Farm Assist is a means-tested income support scheme for farmers in Ireland. It is similar to Jobseeker’s Allowance, but has a more generous means test. In addition, you do not need to be available for work in order to qualify for Farm Assist.
How to Qualify?
In order to qualify for Farm Assist, you must be a farmer, farming land in the State, aged between 18 and 66 and satisfy a means test. The means test takes account of virtually every form of income but assesses it in different ways and disregards various amounts. There are different rules applying to income from farming and other forms of self-employment, income from certain schemes, income from employment and income from property and capital.
When you apply for Farm Assist, a social welfare officer will call to see you and ask to see various documents. For example, accounts prepared for tax purposes, creamery returns, cattle registration cards, details of headage payments, area aid, etc. They will also want information on the sale of crops, cattle, milk and other produce. The officer will then assess the costs actually and necessarily incurred in connection with the running of the farm. These costs may include rent, annuities, the cost of inputs like feed and fertiliser and the depreciation of farm machinery. Labour costs are taken into account, with the exception of the labour of the farmer and spouse. The farmer is entitled to receive a copy of the farm income calculation.
Other income from self-employment
If you or your spouse has other income from self-employment, this is also assessed, taking into account the costs incurred in the business.
The income from farming and other forms of self-employment is added together and the costs involved are deducted. If you have dependent children, €254 per year for each of the first two dependent children and €381 per year for each subsequent child are deducted. Your means from self-employment, including farming, are 70% of the balance.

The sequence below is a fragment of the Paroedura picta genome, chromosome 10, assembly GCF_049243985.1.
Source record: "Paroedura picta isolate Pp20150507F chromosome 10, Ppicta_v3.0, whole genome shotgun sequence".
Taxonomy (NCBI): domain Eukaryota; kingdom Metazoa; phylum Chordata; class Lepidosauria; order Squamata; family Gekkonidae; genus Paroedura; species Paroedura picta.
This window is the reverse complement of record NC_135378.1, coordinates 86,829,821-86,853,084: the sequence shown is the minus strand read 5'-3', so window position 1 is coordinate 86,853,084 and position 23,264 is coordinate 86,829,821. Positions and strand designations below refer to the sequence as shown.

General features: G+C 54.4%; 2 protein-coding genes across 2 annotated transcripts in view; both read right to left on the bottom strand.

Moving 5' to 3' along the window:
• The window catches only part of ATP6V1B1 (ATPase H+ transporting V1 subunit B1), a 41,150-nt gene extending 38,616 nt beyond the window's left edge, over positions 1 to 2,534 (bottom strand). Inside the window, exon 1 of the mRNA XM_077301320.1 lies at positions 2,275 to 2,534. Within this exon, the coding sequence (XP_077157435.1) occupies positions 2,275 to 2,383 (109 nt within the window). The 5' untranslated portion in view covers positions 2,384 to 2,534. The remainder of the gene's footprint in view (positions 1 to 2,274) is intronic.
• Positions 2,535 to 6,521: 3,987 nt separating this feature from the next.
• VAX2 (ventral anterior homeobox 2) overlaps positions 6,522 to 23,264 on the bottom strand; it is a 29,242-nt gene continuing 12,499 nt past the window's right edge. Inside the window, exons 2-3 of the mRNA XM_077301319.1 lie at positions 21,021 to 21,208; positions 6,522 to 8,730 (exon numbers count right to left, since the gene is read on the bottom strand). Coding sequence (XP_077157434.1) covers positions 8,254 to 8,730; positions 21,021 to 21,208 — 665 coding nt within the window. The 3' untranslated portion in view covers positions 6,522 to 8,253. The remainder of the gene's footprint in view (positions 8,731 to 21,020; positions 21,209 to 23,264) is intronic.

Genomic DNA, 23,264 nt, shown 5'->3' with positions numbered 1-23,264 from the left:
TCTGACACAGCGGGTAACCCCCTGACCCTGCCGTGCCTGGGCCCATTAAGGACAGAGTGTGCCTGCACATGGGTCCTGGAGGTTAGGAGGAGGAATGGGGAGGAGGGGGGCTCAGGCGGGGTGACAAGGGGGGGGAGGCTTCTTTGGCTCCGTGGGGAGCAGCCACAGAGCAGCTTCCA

REPS and SACS
Some but not all of the payments received under the Rural Environmental Protection Scheme (REPS) or the Special Area of Conservation (SAC) scheme are assessed.
- The first €2,540 per year of payments is disregarded
- 50% of the balance is also disregarded
- Expenses incurred in complying with REPS/SAC measures are deducted.
- The balance is assessed as means.
- Income from leasing of milk quota or land
- If you have leased your milk quota, the income from the leasing is assessed in full. It is not included in the assessment of income from farming as described above. The same applies to income earned from the leasing of land. If you have leased all of your land, you are no longer eligible for Farm Assist.
Income from employment
Your income from a job is assessed. Your assessable weekly earnings (gross income less PRSI, union dues and superannuation fees) are assessed usually on the basis of the 13 weeks before you claim. Not all of your income is taken into account. €20 per day (up to a maximum of €60) from casual work will be deducted from your assessable weekly earnings and then 60% of the balance will be assessed as weekly means. Income from an occupational pension is assessed in full.